Assignment 3 Spaces to Places – Grassy Corner


Within a series of up to 12 photographs, explore a landscape, or a small part of a landscape, which you believe to have some kind of significance. This may be a landscape with which you have a personal relationship, or it may be somewhere that is more widely known. You may wish to begin your research with your findings from the local history exercise (3.5).

The objective of this assignment is to engage with the question of how a ‘space’ becomes a ‘place’. Your project should put into practice the idea that a ‘place’ is a constructed, subjective term that, for whatever reason (political, industrial, mythological, environmental), is imposed upon, or becomes associated with, a particular ‘space’. This may be a very specific location, or it may be a more generic type of space.

You’re free to approach this project with whatever strategy you feel is appropriate to your subject matter. Introduce your work with a supporting text (around 500 words), as in previous assignments.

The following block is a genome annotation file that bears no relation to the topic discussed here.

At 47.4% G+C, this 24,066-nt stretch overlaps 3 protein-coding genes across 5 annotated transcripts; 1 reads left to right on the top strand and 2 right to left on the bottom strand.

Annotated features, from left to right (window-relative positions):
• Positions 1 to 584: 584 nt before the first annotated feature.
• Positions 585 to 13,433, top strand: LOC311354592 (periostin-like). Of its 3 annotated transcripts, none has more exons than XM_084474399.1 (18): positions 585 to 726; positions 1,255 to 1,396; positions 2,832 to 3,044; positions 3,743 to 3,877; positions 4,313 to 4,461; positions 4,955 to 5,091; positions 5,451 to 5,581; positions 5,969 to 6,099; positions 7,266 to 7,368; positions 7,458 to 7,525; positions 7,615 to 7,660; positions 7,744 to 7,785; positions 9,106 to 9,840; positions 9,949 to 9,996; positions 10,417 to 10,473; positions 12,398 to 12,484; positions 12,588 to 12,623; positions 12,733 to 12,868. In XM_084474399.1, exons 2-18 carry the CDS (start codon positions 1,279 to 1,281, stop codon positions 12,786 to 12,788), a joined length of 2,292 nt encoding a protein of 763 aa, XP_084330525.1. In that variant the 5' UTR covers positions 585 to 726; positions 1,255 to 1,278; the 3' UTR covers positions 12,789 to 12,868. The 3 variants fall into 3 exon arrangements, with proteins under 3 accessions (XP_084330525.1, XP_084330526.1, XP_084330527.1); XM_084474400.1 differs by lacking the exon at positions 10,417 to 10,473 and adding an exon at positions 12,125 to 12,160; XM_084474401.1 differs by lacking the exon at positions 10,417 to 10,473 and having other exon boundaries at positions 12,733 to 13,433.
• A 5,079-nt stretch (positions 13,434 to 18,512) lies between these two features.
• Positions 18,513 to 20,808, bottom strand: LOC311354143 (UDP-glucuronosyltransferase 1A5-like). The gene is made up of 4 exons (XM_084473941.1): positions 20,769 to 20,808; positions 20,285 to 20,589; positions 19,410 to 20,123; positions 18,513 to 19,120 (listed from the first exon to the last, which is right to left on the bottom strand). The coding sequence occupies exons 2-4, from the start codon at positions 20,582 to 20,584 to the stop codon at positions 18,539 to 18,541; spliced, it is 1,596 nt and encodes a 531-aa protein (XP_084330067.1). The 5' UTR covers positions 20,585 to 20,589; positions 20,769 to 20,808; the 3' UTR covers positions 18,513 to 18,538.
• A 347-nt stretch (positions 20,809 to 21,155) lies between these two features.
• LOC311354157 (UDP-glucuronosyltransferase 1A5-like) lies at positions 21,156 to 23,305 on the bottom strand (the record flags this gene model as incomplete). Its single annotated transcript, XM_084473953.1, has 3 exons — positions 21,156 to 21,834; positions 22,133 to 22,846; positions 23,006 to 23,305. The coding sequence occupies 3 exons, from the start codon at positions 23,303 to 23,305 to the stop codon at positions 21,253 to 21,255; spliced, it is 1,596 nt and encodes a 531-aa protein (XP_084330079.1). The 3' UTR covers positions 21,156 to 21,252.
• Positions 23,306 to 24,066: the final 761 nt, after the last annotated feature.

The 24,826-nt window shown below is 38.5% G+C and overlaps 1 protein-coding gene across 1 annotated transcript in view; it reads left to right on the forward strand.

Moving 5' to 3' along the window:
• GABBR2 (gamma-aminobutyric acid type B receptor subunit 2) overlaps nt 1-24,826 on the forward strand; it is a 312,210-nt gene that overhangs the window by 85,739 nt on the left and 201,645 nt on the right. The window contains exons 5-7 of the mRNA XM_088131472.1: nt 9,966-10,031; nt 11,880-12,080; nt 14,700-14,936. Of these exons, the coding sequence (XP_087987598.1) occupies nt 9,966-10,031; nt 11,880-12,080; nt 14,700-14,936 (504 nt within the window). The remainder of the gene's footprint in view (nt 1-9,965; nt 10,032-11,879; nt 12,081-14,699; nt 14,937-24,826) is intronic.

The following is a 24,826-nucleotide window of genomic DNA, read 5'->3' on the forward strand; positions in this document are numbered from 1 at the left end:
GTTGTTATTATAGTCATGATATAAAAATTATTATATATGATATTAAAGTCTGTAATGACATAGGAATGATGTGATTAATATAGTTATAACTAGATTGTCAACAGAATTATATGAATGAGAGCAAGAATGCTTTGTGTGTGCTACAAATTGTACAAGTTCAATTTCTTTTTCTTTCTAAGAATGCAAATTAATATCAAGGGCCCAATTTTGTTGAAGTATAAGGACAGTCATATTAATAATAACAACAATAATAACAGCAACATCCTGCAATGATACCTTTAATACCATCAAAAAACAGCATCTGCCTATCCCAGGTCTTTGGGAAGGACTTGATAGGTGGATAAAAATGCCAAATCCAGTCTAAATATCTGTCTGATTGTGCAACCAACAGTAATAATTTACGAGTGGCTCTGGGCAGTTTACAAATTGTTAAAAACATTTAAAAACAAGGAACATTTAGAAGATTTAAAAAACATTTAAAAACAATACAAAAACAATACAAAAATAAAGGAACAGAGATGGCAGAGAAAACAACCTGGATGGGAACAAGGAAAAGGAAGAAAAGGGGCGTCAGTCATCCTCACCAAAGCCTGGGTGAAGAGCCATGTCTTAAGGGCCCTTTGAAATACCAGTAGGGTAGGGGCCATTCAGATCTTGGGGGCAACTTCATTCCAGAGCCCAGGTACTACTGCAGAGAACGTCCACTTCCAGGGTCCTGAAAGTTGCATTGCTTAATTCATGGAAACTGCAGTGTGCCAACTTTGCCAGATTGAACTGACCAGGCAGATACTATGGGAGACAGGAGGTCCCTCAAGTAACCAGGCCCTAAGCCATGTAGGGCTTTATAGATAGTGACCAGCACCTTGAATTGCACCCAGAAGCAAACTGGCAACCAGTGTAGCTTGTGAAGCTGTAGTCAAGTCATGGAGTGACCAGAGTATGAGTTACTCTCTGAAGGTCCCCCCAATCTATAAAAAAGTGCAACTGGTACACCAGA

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In this Assignment I look at the way in which a particular place along the River Cam – Grassy Corner has become distinguished from other places along this space – other equally picturesque but unmarked twists and turns, other benches, other places used by runners, rowers and fishers. This is a confluence of specific geography on both sides of the river, interests of different classes of Cambridge society and different river users.



Potentially there is nothing particularly spectacular about Grassy Corner – just one of many twists in the River Cam. It is not even the most picturesque.


Though, like most places along the River Cam it can be extremely beautiful when photographed in particular light and weather conditions.



I first became interested in Grassy Corner as one of a series of locations of benches along the River Cam where I walk every day and which I had selected as a possible subject (among other possible subjects along the river) for the final Assignment on Transitions. But the more I observed Grassy Corner itself, and the more I researched around it as part of the local history project, the more interesting it became for the way in which this rather ordinary-looking place has become meaningful and marked in different ways by different groups of people using the space.